Family : Chaetodontidae
Text © Giuseppe Mazza
English translation by Mario Beltramini
Eritrean butterflyfish (Chaetodon paucifasciatus Ahl, 1923) belongs to the class of the Actinopterygii, the ray-finned fishes, to the order of the Perciformes and to the family of Chaetodontidae.
For some, it should be a subspecies of Chaetodon madagaskariensis Ahl, 1923, along with the Chaetodon xanthurus Bleeker, 1857 and the Chaetodon mertensii Cuvier, 1831.
The name of the genus Chaetodon comes from the Greek “χαίτη” (khaite), hair, and “ὀδούς” (odous), tooth, due to the “bristle-shaped teeth”.
The species name paucifasciatus means, in Latin, “with few bands”.
It lives in the tropical waters of the Indian Ocean, mainly localized in the Red Sea and the Gulf of Aden.
It is common in the plain part of the madreporic formations, but it can go down also along the borders of the reefs up to about 60 m of depth.
It does not exceed the 14 cm. The body is flat, more or less squared, with the snout slightly elongated for looking for food among the corals. The dorsal fin has about 12 spiny rays and 20 soft; the anal has 3 spiny rays and about 18 soft. The ventral and the pectoral ones are unarmed. The caudal is more or less blunt.
Like Chaetodon madagaskariensis it has rigid yellow dorsal fins, the white-edged spot on the head and the black slanted traits folding backward at the height of the eye, forming parallel angle brackets, which, at the end, transform in lined small dots.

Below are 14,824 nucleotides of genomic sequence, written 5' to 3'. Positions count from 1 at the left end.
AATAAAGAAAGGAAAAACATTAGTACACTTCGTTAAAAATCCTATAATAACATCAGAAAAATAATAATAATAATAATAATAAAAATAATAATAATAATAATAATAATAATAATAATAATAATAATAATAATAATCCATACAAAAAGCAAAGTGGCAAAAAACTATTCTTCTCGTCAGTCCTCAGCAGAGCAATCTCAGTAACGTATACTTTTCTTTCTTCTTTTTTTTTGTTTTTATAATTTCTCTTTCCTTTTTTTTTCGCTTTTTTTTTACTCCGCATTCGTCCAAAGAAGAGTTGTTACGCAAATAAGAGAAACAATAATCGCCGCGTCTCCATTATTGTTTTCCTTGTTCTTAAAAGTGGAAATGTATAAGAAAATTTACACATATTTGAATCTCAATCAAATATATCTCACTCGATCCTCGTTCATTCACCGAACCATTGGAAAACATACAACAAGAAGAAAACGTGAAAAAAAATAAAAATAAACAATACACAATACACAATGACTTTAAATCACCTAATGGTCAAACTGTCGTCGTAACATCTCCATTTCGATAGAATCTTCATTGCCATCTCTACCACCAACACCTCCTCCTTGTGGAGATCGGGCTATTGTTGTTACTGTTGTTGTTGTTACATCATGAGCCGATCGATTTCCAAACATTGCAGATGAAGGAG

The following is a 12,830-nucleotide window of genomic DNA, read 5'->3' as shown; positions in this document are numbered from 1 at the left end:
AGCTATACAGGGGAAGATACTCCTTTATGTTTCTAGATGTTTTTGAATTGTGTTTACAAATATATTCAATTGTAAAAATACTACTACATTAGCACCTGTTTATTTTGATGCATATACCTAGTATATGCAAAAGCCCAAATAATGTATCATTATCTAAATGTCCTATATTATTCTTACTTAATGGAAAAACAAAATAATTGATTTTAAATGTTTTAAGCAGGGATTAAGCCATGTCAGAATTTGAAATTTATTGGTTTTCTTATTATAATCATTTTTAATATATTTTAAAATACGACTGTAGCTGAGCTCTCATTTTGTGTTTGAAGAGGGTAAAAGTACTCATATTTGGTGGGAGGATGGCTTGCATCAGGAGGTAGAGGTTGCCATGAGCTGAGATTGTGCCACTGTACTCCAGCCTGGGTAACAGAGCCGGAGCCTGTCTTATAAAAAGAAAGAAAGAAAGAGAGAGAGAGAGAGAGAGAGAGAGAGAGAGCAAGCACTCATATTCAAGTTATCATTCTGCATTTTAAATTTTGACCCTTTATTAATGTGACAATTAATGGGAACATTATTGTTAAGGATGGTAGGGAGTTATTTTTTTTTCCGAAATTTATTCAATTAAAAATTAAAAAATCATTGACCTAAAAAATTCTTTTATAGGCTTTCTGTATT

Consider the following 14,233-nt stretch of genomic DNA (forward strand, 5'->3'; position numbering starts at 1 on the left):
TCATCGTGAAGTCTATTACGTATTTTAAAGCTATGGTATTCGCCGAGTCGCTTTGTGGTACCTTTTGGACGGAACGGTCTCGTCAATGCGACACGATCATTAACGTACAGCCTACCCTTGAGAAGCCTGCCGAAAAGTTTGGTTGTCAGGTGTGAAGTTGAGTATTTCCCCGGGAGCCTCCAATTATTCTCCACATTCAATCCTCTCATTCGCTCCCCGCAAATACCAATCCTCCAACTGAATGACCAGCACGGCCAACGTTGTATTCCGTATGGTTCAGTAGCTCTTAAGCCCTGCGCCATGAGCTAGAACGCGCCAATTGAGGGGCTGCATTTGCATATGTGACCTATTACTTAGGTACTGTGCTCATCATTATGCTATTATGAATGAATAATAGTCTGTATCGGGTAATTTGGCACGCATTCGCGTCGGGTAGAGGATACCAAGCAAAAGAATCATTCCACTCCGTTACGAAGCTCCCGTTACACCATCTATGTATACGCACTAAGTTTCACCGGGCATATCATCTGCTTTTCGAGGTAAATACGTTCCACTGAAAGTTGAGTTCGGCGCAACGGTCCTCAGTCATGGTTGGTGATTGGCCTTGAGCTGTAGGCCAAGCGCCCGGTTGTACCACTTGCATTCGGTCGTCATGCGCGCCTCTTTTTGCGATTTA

The eye is not masked by a black stripe, but by a brown band, which, however, performs the same camouflaging function. Also the pattern on the caudal and the soft parts of the dorsal and anal fins is analogous to the Madagascar butterflyfish, but here it is decidedly redder with black spots.
The Chaetodon paucifasciatus nourishes of madrepores polyps, gorgonians, polychetes and small crustaceans, but also of algae, and it’s thanks to this varied diet that it resists better than other species to the degradation of the reefs connected with the climate changes.
It is therefore not an endangered species, especially since the populations can double in less than 15 months and the fishing vulnerability index is very low, just 10 on a scale of 100, given that, apart from the aquarium trade, it is not hunted by man.
It lives in small schools, very often paired. After having spawned and fecundated the eggs, abandoned to the currents, the parents, usually, do not separate.
Chaetodon chrysurus paucifasciatus Ahl, 1923.